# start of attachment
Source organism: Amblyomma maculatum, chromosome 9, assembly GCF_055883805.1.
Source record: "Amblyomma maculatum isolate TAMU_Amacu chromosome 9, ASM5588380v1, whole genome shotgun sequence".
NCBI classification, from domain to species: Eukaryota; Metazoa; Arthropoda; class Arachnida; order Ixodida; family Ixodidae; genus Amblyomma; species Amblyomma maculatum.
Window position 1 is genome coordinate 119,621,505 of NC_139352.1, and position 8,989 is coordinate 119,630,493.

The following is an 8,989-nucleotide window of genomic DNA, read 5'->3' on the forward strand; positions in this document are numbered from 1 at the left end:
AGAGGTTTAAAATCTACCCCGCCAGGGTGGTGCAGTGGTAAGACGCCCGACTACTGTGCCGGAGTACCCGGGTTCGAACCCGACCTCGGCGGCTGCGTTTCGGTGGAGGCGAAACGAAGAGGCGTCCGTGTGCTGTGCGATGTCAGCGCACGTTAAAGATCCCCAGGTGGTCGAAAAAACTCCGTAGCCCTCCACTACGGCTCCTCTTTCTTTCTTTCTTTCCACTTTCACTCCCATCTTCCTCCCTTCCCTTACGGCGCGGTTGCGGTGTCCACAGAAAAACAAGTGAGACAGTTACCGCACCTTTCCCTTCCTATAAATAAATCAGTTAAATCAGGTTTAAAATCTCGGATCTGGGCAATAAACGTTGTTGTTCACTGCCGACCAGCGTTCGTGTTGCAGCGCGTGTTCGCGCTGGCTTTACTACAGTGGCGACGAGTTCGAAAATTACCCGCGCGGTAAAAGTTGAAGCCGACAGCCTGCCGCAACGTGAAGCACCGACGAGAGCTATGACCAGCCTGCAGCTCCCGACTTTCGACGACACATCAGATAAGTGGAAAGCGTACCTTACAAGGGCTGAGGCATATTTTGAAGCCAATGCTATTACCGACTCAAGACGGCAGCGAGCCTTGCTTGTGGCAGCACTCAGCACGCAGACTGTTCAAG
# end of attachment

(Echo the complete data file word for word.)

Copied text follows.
Source organism: Amblyomma maculatum, chromosome 9, assembly GCF_055883805.1.
Source record: "Amblyomma maculatum isolate TAMU_Amacu chromosome 9, ASM5588380v1, whole genome shotgun sequence".
NCBI classification, from domain to species: Eukaryota; Metazoa; Arthropoda; class Arachnida; order Ixodida; family Ixodidae; genus Amblyomma; species Amblyomma maculatum.
Window position 1 is genome coordinate 119,621,505 of NC_139352.1, and position 8,989 is coordinate 119,630,493.

The following is an 8,989-nucleotide window of genomic DNA, read 5'->3' on the forward strand; positions in this document are numbered from 1 at the left end:
AGAGGTTTAAAATCTACCCCGCCAGGGTGGTGCAGTGGTAAGACGCCCGACTACTGTGCCGGAGTACCCGGGTTCGAACCCGACCTCGGCGGCTGCGTTTCGGTGGAGGCGAAACGAAGAGGCGTCCGTGTGCTGTGCGATGTCAGCGCACGTTAAAGATCCCCAGGTGGTCGAAAAAACTCCGTAGCCCTCCACTACGGCTCCTCTTTCTTTCTTTCTTTCCACTTTCACTCCCATCTTCCTCCCTTCCCTTACGGCGCGGTTGCGGTGTCCACAGAAAAACAAGTGAGACAGTTACCGCACCTTTCCCTTCCTATAAATAAATCAGTTAAATCAGGTTTAAAATCTCGGATCTGGGCAATAAACGTTGTTGTTCACTGCCGACCAGCGTTCGTGTTGCAGCGCGTGTTCGCGCTGGCTTTACTACAGTGGCGACGAGTTCGAAAATTACCCGCGCGGTAAAAGTTGAAGCCGACAGCCTGCCGCAACGTGAAGCACCGACGAGAGCTATGACCAGCCTGCAGCTCCCGACTTTCGACGACACATCAGATAAGTGGAAAGCGTACCTTACAAGGGCTGAGGCATATTTTGAAGCCAATGCTATTACCGACTCAAGACGGCAGCGAGCCTTGCTTGTGGCAGCACTCAGCACGCAGACTGTTCAAG